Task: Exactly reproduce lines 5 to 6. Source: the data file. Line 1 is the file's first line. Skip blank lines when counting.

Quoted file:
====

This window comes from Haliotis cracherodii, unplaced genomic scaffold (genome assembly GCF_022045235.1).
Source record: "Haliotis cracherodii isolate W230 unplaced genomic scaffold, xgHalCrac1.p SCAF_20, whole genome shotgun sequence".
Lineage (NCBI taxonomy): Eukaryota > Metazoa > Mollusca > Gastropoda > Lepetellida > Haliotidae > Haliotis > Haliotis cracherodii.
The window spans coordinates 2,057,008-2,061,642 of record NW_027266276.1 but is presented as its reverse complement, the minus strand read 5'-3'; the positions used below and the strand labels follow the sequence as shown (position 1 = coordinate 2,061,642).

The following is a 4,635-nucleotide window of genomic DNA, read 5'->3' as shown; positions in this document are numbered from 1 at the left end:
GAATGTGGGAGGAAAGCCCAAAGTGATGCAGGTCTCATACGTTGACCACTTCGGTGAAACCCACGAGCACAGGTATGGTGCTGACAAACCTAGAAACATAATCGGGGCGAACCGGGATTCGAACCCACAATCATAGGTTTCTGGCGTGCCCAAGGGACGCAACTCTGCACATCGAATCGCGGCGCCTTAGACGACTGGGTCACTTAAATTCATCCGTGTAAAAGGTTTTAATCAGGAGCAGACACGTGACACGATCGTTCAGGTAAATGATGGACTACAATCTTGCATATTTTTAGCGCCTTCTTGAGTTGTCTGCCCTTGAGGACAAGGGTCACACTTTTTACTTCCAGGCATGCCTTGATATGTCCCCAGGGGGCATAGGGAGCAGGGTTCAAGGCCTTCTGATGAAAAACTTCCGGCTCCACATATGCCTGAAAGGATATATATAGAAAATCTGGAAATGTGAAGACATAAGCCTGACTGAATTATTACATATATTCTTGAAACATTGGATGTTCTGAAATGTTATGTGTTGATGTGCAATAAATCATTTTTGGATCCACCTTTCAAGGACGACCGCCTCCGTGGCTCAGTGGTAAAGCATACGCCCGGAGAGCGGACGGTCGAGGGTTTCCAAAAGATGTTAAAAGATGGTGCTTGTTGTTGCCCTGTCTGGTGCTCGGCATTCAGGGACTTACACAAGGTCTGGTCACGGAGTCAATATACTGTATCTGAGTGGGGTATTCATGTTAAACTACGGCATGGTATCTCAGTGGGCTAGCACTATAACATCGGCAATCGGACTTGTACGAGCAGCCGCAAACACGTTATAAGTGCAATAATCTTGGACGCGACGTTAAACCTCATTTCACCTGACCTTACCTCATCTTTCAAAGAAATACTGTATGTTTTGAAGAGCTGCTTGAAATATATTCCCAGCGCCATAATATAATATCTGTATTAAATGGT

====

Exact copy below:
The following is a 4,635-nucleotide window of genomic DNA, read 5'->3' as shown; positions in this document are numbered from 1 at the left end:
GAATGTGGGAGGAAAGCCCAAAGTGATGCAGGTCTCATACGTTGACCACTTCGGTGAAACCCACGAGCACAGGTATGGTGCTGACAAACCTAGAAACATAATCGGGGCGAACCGGGATTCGAACCCACAATCATAGGTTTCTGGCGTGCCCAAGGGACGCAACTCTGCACATCGAATCGCGGCGCCTTAGACGACTGGGTCACTTAAATTCATCCGTGTAAAAGGTTTTAATCAGGAGCAGACACGTGACACGATCGTTCAGGTAAATGATGGACTACAATCTTGCATATTTTTAGCGCCTTCTTGAGTTGTCTGCCCTTGAGGACAAGGGTCACACTTTTTACTTCCAGGCATGCCTTGATATGTCCCCAGGGGGCATAGGGAGCAGGGTTCAAGGCCTTCTGATGAAAAACTTCCGGCTCCACATATGCCTGAAAGGATATATATAGAAAATCTGGAAATGTGAAGACATAAGCCTGACTGAATTATTACATATATTCTTGAAACATTGGATGTTCTGAAATGTTATGTGTTGATGTGCAATAAATCATTTTTGGATCCACCTTTCAAGGACGACCGCCTCCGTGGCTCAGTGGTAAAGCATACGCCCGGAGAGCGGACGGTCGAGGGTTTCCAAAAGATGTTAAAAGATGGTGCTTGTTGTTGCCCTGTCTGGTGCTCGGCATTCAGGGACTTACACAAGGTCTGGTCACGGAGTCAATATACTGTATCTGAGTGGGGTATTCATGTTAAACTACGGCATGGTATCTCAGTGGGCTAGCACTATAACATCGGCAATCGGACTTGTACGAGCAGCCGCAAACACGTTATAAGTGCAATAATCTTGGACGCGACGTTAAACCTCATTTCACCTGACCTTACCTCATCTTTCAAAGAAATACTGTATGTTTTGAAGAGCTGCTTGAAATATATTCCCAGCGCCATAATATAATATCTGTATTAAATGGT